Archaeologists working in Egypt have uncovered the remains of a mysterious 2,600-year-old temple and a series of sacred artefacts they believe to be part of a holy complex at the Hill of The Pharaohs.
In their excavations in the north of Egypt, the team said they found signs of the temple structure as well as other ancient objects which they dated to the late period between 664-332 B.C.
The archaeologists at the Tel al-Pharaeen site, also known as the Ancient Buto site in the Kafr al-Sheikh governorate said the temple appeared to have held four furnaces which were likely used to make devotiional offerings.
Ayman Ashmawy, head of the ancient Egyptian antiquities sector at Egypt's Ministry of Antiquities said in a statement that the mud walls recovered in the dig would have formed the architectural axis of the temple.
The archaeologists also recovered the bases of two limestone pillars that would have once formed some of the integral structure of the temple.
Experts uncovered other limestone artefacts including a statue of King Psamtik I seated on a throne and partly identifiable by a royal handkerchief he was depicted as holding. The upper part of the statue had become damaged over the centuries.
Another as of yet unidentifiable royal statue was also uncovered. The carved black granite statue has lost its head, its neck and a section just below one knee. However, experts believe this is also likely to Psamtik because of its royal clothing.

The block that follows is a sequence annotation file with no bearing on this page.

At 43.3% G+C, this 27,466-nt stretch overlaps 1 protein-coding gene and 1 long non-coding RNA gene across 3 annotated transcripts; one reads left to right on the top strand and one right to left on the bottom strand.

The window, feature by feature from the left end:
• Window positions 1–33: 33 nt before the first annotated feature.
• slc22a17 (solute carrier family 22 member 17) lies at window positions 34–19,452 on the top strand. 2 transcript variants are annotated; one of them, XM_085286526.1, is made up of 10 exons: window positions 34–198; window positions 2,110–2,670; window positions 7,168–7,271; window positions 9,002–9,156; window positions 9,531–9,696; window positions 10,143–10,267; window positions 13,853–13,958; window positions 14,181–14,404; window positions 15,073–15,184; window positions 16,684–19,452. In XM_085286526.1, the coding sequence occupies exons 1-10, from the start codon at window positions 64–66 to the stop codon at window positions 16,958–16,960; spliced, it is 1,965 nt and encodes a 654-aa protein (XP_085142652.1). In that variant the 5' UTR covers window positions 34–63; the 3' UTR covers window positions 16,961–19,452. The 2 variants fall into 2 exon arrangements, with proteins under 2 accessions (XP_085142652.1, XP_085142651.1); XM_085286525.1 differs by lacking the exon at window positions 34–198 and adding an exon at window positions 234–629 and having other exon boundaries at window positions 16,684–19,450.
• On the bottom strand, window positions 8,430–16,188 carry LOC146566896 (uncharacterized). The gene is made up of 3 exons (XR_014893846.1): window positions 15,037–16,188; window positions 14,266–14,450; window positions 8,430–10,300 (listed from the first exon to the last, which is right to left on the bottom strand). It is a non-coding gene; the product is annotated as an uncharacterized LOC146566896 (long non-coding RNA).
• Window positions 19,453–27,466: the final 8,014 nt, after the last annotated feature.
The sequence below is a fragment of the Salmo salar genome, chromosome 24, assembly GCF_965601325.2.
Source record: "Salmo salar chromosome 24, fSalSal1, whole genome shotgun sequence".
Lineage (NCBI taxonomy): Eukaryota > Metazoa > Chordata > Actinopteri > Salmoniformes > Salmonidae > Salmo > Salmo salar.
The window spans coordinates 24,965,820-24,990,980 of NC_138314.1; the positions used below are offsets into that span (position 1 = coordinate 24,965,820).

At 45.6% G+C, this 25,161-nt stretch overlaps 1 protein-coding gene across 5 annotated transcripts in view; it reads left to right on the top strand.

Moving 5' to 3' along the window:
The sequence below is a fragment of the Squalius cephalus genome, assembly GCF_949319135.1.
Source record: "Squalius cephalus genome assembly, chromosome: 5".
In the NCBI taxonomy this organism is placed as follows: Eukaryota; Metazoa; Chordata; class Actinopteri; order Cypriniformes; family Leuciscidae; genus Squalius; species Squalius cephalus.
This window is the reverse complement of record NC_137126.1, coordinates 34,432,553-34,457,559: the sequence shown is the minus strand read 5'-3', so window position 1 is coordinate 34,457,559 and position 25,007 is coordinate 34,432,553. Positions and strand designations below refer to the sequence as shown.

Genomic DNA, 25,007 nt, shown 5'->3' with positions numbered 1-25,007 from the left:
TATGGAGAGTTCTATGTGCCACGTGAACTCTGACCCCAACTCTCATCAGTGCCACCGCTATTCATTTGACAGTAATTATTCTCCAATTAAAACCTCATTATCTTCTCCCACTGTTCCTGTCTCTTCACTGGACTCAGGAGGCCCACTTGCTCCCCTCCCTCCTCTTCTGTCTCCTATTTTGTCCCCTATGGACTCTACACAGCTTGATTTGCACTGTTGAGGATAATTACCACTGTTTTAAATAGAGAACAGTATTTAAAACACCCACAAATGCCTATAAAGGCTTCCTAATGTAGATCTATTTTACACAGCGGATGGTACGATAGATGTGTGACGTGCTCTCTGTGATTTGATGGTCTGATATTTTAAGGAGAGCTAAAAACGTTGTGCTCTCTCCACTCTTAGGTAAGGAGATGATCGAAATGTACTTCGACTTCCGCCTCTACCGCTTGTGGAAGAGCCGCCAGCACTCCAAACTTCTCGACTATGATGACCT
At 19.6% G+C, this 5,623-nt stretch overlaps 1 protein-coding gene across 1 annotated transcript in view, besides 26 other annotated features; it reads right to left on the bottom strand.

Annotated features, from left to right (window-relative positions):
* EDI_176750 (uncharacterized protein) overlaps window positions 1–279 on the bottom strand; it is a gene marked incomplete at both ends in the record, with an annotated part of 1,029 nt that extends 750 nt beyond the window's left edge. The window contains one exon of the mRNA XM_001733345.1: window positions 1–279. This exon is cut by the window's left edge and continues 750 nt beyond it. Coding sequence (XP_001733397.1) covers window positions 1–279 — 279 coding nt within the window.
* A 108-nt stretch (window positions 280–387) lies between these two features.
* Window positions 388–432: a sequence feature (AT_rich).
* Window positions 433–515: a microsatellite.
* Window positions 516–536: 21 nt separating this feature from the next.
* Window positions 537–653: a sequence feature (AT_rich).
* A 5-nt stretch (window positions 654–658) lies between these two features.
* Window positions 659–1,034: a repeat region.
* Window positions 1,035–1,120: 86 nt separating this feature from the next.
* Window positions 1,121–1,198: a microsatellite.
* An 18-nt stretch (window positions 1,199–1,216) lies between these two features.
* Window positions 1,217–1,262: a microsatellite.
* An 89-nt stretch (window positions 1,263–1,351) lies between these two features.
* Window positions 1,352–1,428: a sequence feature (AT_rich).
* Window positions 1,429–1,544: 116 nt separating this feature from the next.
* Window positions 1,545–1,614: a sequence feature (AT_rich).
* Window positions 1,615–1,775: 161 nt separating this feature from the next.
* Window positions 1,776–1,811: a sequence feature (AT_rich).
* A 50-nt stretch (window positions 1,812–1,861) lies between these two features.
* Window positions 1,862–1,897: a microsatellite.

The dig has uncovered part of the upper section of an ancient Egyptian god carved in quartzite, an inscription relating to the Buto temple and the royal cartouche of Psamtik. The statues and other fragments, including a necklace and symbol of the goddess Hathor recovered from the site, have been stored at the Ministry of Antiquities.
In recent years, Egypt’s Ministry of Antiquities has been working to publicize the ongoing archaeology work in the country in a bid to attract tourism. Following Egypt’s 2011 revolution and the extended period of instability that followed, tourist numbers to the North African nation have dwindled.
Last month archaeologists discovered four intact children’s graves at a quarry that once provided stone for buildings built centuries later. The youngest of the children was between two or three years old at the time of death, according to Live Science.
In November, experts uncovered an ancient sarcophagus containing a startlingly well-preserved mummy wearing an intricately painted gold-and-blue burial mask.
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